So, Article 41.3 stays as it is, and we circumvent it using Article 40, but Woulfe J bemoaned this judicial “backdoor” approach, whereby the discriminatory effects of Article 41.3 are softened by judicial decisions recognising non-marital parents’ and children’s natural rights through unenumerated rights pursuant to Article 40.3 (or, as here, equality via Article 40.1), and questioned the legitimacy of the courts, if the Nicolaou decision stands, finding such rights notwithstanding the deliberate choice to confine Articles 41 and 42 rights to marital families.

A case that looked the problem in the eye, but then blinked, was O’B v S [1984] IR 316. The Supreme Court there upheld provisions of the Succession Act 1965, whereby, in intestate succession, non-marital children would not stand in the line of succession, the key being that a law designed to maintain the primacy of the married family was immune from scrutiny on Article 40.1 equality grounds. For Hogan J, decisions like O’B v S drained Article 40.1 of meaning:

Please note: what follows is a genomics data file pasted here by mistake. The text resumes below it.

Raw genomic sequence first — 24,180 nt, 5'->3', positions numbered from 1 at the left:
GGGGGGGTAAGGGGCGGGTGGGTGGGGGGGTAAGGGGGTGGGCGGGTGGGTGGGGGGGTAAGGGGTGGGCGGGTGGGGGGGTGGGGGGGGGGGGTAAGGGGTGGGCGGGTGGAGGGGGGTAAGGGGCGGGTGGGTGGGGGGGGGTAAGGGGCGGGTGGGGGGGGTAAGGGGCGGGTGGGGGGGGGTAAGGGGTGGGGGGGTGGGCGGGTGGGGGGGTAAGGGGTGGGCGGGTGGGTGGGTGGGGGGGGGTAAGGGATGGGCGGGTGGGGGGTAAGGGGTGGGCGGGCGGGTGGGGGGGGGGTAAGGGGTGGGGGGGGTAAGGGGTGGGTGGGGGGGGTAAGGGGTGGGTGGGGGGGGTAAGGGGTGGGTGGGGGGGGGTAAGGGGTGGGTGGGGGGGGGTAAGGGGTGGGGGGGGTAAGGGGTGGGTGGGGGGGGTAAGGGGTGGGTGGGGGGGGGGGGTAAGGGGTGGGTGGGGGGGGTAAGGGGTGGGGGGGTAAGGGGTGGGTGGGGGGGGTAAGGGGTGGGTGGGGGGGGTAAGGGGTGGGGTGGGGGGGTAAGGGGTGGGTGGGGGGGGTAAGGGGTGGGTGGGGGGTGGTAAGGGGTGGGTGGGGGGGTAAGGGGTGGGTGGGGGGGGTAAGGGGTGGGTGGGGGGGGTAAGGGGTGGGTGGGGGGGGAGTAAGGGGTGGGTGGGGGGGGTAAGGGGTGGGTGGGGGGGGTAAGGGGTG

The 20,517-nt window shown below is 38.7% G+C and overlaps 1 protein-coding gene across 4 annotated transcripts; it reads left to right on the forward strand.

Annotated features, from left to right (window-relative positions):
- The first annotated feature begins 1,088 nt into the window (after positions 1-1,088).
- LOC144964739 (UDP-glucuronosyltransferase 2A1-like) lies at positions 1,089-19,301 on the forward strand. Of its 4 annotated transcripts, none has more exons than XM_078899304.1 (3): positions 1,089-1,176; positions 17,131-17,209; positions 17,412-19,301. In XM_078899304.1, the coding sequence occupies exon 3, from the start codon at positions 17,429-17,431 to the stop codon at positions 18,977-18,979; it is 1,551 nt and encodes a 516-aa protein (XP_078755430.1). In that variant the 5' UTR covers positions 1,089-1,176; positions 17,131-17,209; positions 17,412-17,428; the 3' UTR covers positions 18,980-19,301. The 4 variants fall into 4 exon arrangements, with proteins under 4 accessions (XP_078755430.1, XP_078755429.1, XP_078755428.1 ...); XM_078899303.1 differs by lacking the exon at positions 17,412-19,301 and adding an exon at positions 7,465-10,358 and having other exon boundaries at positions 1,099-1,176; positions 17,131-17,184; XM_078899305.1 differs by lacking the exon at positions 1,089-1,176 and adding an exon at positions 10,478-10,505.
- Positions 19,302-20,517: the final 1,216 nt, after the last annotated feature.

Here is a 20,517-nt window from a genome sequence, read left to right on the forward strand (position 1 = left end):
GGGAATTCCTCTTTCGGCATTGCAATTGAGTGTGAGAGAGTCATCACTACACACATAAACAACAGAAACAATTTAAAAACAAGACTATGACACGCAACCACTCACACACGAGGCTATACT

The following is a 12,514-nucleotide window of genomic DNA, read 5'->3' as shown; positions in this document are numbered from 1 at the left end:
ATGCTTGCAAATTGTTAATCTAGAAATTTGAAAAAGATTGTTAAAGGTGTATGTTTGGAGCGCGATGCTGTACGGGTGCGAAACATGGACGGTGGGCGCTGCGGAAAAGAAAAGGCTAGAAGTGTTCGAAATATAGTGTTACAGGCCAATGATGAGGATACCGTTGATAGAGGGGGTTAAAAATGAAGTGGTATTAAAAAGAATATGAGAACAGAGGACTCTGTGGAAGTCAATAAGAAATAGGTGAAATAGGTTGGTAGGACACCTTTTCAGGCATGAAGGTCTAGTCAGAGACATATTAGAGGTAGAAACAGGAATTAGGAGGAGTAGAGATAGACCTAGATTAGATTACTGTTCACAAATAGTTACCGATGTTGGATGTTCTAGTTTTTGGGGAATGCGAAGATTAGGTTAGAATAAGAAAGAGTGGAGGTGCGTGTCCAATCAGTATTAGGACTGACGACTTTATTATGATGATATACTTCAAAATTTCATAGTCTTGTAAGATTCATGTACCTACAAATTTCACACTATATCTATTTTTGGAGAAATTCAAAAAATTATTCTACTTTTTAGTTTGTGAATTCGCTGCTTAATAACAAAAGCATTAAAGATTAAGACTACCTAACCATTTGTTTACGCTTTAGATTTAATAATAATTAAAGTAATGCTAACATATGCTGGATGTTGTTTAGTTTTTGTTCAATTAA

A provision intended to operate as a meandering river which would gently fertilise the banks of constitutional law by ensuring that the fundamental principle of equality before the law in a democratic society was upheld was instead allowed virtually to run dry.

So, if Article 41.3 is not to dam the meandering river, O’B v S’s veto on applying Article 40.1 to families must be removed. O’Donnell CJ’s response? The approach in O’B v S has long been superseded by Donnelly and its forebears; we have looked beyond the tension that O’B v S highlighted, and the backdoor is working fine.

The views expressed above are the author’s own and do not reflect the views of The Bar of Ireland.